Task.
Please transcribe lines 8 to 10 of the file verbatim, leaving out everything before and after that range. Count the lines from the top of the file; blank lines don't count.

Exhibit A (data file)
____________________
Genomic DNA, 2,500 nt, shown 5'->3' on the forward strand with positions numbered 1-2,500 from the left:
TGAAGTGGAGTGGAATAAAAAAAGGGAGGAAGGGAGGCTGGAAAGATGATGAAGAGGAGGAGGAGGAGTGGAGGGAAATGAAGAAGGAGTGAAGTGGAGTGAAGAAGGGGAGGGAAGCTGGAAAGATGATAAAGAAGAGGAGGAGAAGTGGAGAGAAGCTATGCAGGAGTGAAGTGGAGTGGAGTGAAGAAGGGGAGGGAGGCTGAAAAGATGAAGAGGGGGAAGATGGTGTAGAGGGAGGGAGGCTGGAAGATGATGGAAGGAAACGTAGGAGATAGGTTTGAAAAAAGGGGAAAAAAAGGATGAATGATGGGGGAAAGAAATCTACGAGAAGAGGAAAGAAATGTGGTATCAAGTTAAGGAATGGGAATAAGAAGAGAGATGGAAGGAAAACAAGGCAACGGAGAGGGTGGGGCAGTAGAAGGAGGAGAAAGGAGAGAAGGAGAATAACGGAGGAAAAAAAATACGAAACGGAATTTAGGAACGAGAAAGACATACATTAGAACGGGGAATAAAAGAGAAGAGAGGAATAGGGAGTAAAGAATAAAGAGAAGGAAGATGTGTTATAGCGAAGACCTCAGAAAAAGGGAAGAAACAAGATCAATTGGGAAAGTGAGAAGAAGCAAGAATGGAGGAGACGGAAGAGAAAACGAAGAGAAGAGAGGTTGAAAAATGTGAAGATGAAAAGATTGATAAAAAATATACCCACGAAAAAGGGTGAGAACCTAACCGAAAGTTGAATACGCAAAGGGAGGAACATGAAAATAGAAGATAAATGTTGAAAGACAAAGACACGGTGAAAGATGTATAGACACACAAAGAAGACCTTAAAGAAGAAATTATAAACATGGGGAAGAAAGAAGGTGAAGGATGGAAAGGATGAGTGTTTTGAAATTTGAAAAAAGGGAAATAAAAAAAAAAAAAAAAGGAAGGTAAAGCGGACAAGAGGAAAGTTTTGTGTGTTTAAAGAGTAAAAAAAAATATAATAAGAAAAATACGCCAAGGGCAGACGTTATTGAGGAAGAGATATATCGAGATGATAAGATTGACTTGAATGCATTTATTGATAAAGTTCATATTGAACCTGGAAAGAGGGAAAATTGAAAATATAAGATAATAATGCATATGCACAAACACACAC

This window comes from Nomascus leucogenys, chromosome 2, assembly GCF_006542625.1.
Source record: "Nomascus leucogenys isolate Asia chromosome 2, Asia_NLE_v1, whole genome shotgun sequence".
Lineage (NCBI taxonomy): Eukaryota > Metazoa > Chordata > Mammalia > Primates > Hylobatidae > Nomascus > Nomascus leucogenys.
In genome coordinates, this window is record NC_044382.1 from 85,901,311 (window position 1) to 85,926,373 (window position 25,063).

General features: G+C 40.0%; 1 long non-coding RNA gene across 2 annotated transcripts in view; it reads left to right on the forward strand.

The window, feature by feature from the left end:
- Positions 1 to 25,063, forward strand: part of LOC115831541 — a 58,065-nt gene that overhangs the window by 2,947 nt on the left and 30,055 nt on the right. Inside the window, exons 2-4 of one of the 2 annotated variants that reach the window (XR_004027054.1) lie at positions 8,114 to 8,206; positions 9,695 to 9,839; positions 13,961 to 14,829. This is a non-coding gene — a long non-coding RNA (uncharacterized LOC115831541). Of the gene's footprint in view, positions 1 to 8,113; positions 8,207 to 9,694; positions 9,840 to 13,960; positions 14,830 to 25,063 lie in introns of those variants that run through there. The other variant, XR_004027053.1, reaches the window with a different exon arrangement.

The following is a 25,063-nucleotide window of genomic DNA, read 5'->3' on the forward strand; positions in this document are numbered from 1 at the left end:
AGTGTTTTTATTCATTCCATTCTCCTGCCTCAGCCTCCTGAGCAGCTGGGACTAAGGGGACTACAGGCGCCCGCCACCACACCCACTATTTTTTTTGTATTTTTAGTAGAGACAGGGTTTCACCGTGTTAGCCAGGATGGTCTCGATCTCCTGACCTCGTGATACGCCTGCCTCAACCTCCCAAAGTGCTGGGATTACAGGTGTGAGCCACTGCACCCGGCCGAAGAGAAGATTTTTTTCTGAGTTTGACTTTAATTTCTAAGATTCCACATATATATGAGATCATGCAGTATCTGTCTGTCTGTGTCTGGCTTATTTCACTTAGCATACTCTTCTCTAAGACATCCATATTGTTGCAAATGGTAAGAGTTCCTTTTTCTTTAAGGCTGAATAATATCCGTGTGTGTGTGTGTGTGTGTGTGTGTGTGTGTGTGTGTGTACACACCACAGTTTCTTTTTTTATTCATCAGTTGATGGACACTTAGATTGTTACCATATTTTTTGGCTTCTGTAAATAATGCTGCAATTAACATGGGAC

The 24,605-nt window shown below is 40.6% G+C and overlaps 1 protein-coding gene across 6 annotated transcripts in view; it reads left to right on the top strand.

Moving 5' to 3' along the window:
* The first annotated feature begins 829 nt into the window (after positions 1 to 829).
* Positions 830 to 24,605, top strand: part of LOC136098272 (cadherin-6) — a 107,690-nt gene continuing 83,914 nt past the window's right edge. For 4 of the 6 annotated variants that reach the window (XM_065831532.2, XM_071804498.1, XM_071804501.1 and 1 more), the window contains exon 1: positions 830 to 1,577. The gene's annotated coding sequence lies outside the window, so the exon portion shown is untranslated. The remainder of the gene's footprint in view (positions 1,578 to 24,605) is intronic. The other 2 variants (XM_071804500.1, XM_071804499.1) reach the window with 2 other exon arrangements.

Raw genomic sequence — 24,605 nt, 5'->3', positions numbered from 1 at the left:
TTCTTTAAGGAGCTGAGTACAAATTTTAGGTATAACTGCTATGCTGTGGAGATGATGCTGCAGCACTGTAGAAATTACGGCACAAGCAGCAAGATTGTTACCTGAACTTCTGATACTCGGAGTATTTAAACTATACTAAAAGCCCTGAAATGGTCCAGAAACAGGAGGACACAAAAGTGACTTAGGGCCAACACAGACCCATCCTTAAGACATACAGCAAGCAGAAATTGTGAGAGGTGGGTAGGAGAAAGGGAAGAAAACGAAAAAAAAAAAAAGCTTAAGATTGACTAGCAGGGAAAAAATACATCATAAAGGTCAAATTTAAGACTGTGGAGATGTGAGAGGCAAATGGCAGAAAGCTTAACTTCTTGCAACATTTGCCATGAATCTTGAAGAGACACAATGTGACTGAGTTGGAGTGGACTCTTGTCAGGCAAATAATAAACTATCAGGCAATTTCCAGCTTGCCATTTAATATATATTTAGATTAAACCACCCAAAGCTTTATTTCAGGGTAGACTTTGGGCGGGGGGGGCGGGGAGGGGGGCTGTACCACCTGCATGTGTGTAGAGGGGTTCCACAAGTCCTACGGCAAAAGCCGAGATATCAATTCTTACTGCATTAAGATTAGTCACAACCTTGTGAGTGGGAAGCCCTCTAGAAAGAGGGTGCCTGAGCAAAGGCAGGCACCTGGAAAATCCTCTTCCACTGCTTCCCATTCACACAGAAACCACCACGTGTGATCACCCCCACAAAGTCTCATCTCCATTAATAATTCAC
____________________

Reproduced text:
The window, feature by feature from the left end:
- Positions 1 to 25,063, forward strand: part of LOC115831541 — a 58,065-nt gene that overhangs the window by 2,947 nt on the left and 30,055 nt on the right. Inside the window, exons 2-4 of one of the 2 annotated variants that reach the window (XR_004027054.1) lie at positions 8,114 to 8,206; positions 9,695 to 9,839; positions 13,961 to 14,829. This is a non-coding gene — a long non-coding RNA (uncharacterized LOC115831541). Of the gene's footprint in view, positions 1 to 8,113; positions 8,207 to 9,694; positions 9,840 to 13,960; positions 14,830 to 25,063 lie in introns of those variants that run through there. The other variant, XR_004027053.1, reaches the window with a different exon arrangement.

The following is a 25,063-nucleotide window of genomic DNA, read 5'->3' on the forward strand; positions in this document are numbered from 1 at the left end: